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NATIONAL MUNICIPAL REVIEW [September the most valuable qualities an analysis could possess. But the American student, far from the field of active need, may find interest and stimulus in the “P”gram’s’’ exhibition of intellectual finesse, as he must surely find them in M. Van der Swaelmen’s discussions of civic art. CHARLEB MULFORD ROBIN SON.^ Rochester, N. Y. SOCIAL DIAQNOSIS. By Mary E. Richmond, Director, Charity Organization Department, Russell Sage Foundation. New York: Russell Sage Foundation. Pp. 511. $2. Social service is a newcomer among the important professions. In the forefront of this new profession is Miss Mary E. Richmond, director of the Russell Sage foundation, and author of “Social Diagnosis” published by the foundation. The book is dedicated to Miss Zilpha D. Smith of Boston, a pioneer in social case work. This rather formidable volume (511 pages long including the bibliography) measures well the difference between the best professional standards of today and the elementary almsgiving of earlier generations. Even to-day many good people who realize the need of diagnosis on the part of the physician are prone to describe diagnosis in social service as “red-tape” and either think of it as a needless encumbrance or pride themselves on recognizing the seemingly more “scientific” conception that trained charity workers believe in “investigation” for the simple purpose of preventing fraud. Miss Richmond’s analytical work is probably beyond the reach of all such elementary and self-satisfied critics. The very substitution of “social diagnosis” for “investigation” and of “client” for “case” may serve to show how, like both a doctor and a lawyer, she undertakes to know how to serve and thus how one may successfully serve persons in distress. The growth in social service from the 1Mr. Robinson is a member of the International Committee referred to by Profeasor Van der Swaelmen, his American colleagues being Professor James Sturgis Pray of Harvard and Fredenc Law Olmsted. * days of “lady bountifuls” has been gradual. Economic questions as to the need of additional income underlying the immediate symptoms in a family-the appeal for rent or coal or groceries-were early considered in the charity organization movement which began nearly half a century ago: Miss Richmond goes far beyond this excellent beginning. Dividing her book into three parts she devotes part 1 to defining social evidence, comparing it with evidence furnished in court and pointing out how final and important deductions may be inaccurate due to predispositions, assumptions and habits of thought. She then proceeds to that great test of the professional visitor, the 6rst interview, in which a friendly relationship must be established while, at the same time, information, often of a delicate nature, must be secured promptly and accurately. A social service worker connected with a hospital has in a first interview a comparatively easy time, for when a doctor has taken notes of a patient, the latter is not disconcerted by a social service worker thereupon doing likewise. But the visitor for a charitable society must usually avoid taking notes or even seeming to be inquisitive and yet in a single interview should learn enough to form the basis for sound judgment. Not only must an individual, who needs help, be really known but it is essential that his family also should be known, to determine whether or not relatives are in a position to help him materially and to understand the underlying causes for distress. A blunt question, such as “Have you any relatives able to support you?’’ wilI almost inevitably elicit ‘(No’’ from a person who hopes that his interviewer will feed or clothe hi. But inquiries as to the “client’s” childhood, his brothers and sisters and other relatives and what they are doing now may either give you the required information immediately or may furnish clues which will lead to such information. Great as the skill of a trained worker must be in getting helpful information about relatives, equal skill is needed in getting adequate information from medi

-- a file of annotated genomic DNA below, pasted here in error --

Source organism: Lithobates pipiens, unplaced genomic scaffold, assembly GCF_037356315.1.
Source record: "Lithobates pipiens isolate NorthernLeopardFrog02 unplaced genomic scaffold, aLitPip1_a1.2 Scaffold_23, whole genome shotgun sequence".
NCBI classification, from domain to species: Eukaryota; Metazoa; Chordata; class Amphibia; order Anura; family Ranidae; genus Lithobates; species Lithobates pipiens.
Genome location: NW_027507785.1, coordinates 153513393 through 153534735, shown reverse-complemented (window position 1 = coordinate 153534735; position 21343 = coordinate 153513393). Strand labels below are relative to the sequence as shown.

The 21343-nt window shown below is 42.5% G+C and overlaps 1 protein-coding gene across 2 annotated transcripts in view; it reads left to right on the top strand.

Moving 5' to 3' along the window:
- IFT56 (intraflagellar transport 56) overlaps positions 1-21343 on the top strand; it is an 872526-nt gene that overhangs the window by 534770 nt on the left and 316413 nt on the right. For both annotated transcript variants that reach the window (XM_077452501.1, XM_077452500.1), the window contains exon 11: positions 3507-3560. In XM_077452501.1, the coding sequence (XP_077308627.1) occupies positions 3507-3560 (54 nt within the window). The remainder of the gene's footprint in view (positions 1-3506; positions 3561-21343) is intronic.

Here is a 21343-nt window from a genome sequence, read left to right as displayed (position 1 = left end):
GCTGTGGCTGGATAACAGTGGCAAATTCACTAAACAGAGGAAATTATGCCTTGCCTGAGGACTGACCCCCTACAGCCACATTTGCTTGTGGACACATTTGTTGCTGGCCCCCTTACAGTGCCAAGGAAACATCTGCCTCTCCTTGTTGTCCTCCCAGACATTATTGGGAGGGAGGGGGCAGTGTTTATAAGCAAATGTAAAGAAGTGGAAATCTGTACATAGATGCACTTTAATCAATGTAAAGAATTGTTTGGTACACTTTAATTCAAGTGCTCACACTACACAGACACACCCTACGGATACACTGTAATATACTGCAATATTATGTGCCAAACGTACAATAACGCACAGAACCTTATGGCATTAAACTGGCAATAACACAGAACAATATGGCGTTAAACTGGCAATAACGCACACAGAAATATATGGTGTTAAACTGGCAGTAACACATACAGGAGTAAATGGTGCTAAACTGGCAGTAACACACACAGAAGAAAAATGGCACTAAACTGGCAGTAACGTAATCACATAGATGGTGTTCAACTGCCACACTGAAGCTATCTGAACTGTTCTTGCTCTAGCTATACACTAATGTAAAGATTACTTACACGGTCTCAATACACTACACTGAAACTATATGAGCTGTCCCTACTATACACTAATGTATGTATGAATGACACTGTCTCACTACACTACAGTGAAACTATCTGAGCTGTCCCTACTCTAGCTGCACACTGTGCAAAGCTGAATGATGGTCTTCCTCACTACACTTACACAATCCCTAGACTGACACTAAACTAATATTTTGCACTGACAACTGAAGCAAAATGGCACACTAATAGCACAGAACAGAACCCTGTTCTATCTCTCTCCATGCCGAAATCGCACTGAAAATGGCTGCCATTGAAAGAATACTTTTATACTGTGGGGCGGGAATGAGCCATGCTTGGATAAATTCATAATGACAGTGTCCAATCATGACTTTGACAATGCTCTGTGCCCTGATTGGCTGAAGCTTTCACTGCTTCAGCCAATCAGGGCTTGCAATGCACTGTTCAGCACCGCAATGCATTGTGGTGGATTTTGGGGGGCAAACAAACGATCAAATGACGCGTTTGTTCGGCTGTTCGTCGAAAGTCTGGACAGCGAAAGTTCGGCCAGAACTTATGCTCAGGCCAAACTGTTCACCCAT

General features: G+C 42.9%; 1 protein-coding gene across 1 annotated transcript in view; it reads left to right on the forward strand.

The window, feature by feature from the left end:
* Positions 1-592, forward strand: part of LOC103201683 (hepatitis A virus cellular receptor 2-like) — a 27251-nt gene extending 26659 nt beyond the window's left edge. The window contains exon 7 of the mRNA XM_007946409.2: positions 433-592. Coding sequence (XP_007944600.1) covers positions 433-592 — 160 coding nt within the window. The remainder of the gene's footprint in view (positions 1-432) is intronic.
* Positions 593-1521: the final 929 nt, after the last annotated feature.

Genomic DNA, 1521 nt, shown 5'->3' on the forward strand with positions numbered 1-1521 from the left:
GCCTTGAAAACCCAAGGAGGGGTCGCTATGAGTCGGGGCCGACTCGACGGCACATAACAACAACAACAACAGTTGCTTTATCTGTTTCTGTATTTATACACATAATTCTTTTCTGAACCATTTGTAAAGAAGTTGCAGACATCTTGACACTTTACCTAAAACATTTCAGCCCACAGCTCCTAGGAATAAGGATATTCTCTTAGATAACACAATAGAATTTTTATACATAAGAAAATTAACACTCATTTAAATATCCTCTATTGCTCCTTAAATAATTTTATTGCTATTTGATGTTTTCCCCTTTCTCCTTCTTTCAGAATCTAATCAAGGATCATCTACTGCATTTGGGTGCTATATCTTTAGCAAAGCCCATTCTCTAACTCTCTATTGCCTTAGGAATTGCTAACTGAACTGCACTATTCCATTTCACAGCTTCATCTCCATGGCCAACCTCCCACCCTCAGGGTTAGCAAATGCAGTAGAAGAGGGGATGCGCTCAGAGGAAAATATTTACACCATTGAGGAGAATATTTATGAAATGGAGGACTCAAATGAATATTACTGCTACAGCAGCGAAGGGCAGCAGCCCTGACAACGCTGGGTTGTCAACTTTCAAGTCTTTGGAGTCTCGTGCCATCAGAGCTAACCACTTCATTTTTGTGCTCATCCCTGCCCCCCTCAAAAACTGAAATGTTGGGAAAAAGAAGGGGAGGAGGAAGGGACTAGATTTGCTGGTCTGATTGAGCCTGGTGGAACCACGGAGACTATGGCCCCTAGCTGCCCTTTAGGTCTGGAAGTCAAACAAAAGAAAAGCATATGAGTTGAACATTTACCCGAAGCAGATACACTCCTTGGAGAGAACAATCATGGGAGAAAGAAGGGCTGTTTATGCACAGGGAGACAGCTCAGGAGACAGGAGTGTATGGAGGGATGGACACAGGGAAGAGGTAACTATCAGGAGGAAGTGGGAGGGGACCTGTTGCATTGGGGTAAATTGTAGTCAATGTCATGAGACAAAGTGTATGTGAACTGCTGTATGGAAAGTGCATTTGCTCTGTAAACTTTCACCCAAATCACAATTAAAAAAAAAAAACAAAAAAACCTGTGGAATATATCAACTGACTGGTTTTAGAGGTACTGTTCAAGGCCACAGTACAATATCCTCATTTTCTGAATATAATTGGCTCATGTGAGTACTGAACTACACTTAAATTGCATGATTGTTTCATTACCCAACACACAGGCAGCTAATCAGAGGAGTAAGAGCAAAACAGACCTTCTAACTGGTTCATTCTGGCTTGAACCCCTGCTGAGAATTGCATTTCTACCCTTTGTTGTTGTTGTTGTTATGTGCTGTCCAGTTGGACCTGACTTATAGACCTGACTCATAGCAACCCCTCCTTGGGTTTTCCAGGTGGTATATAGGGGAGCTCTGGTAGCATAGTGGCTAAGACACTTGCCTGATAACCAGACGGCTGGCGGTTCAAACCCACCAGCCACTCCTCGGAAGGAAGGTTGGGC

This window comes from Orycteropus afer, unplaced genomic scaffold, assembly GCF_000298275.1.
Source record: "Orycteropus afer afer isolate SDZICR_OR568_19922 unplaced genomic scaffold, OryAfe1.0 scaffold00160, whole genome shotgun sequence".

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19171 BOOK REVIEWS 635 cal sources, schools, and employers. Interviewing successfully an employer about one of his employes who is an applicant for relief may require consummate skill. Imperfect diagnosis may both lead to mistakes in treatment and to grave injustice. If only husband or wife is interviewed, notably in cases of desertion or of blame heaped by one upon the other, the situation, aa first described, may be seriously incorrect. Likewise it may be cruel to subject to strict discipline an apparently stubborn child who in reality owes her offishness to a heritage of insanity. Much that Miss Richmond says is known consciously or unconsciously to many professional social workers. But there has never before been a text-book setting forth so thoroughly the rules for successful diagnosis as a basis for wise help. Miss Richmond is careful to point out that diagnosis is not merely for information but for such pertinent information as will best lead to a solution both of the immediate problems of the “client” and of the ultimate problems. Superficially “Social Diagnosis” is a vast compilation of heterogeneous experiences and deductions from such experience. In reality it lifts to a new plane the whole profession of social service. Whether as a text-book for a beginner or as corroboration or the reverse for the experienced practitioner it must prove invaluable for all professional social workers. JOHN F. MOORS. Boston, Mass. 5 THE NEW CIVICS. By Roscoe Lewis Ashley. New York: The Macmillan Company. Pp. 420. $1.20. Although this volume contains more than four hundred pages, its interpret* tion of the word “civics” is so justly broad and its survey so comprehensive, that the point which impresses one is the book’s compactness. But Professor Ashley, being the author of several books on history, and writing with exceptional fullness of knowledge, makes, himself, no large claims for the volume. He speaks of it as an “introduction to the study,” says that one could ‘hot think of presenting to high school students a completely analyzed treatment,” and adds that the book’s most important purpose is to make of the pupil “a more intelligent, a more efficient, and therefore a better citizen.” In t&s work more depends on the teacher than on the textbook; but in so far aa a textbook can contribute to the result-by clearness of arrangement, marshalling of data, and breadth of discu~sion--‘~The New Civics” certainly does its part. The text is divided into three parts: I, The Citizen and Society, in which citizenship, the citizen’s education, and civic organization are among the chapter headings; 11, Government and the Citizen, containing chapters on, for example,. suffrage and elections, civil liberty and public welfare, city, state, county, and national government; and 111, Some Public Activities. The latter has chapters on public health and welfare, labor and industry, commerce, territories and public lands, and foreign relations-large subjects for single chapters. There are several valuable appendices and a good index. Moreover, each chapter is provided with topical headings and marginal titles, and at its end has a bibliography, a list of “Topics” and “Studies,” and a series of questions. Professor Ashley believes that “the new civics is and should be the heart of the new high school course in the social sciences.” For this purpose his book appears to be exceedingly well fitted, since it may be assumed that the text-books severally prepared for those sciences can provide that completer discussion which its more important topics clearly need. CHARLES MWLFORD ROBINSON. Rochester, N. Y. * THE BUILDING OF Cms. By Harlean James, A.B. Illustrations by Charles K. Stevens. Everychild’s Series. New York: The Macmillan Company, 1917. This book was written to instruct children in the How and Why of the building of cities and the mistakes and the way ta Pp. xiii, 201.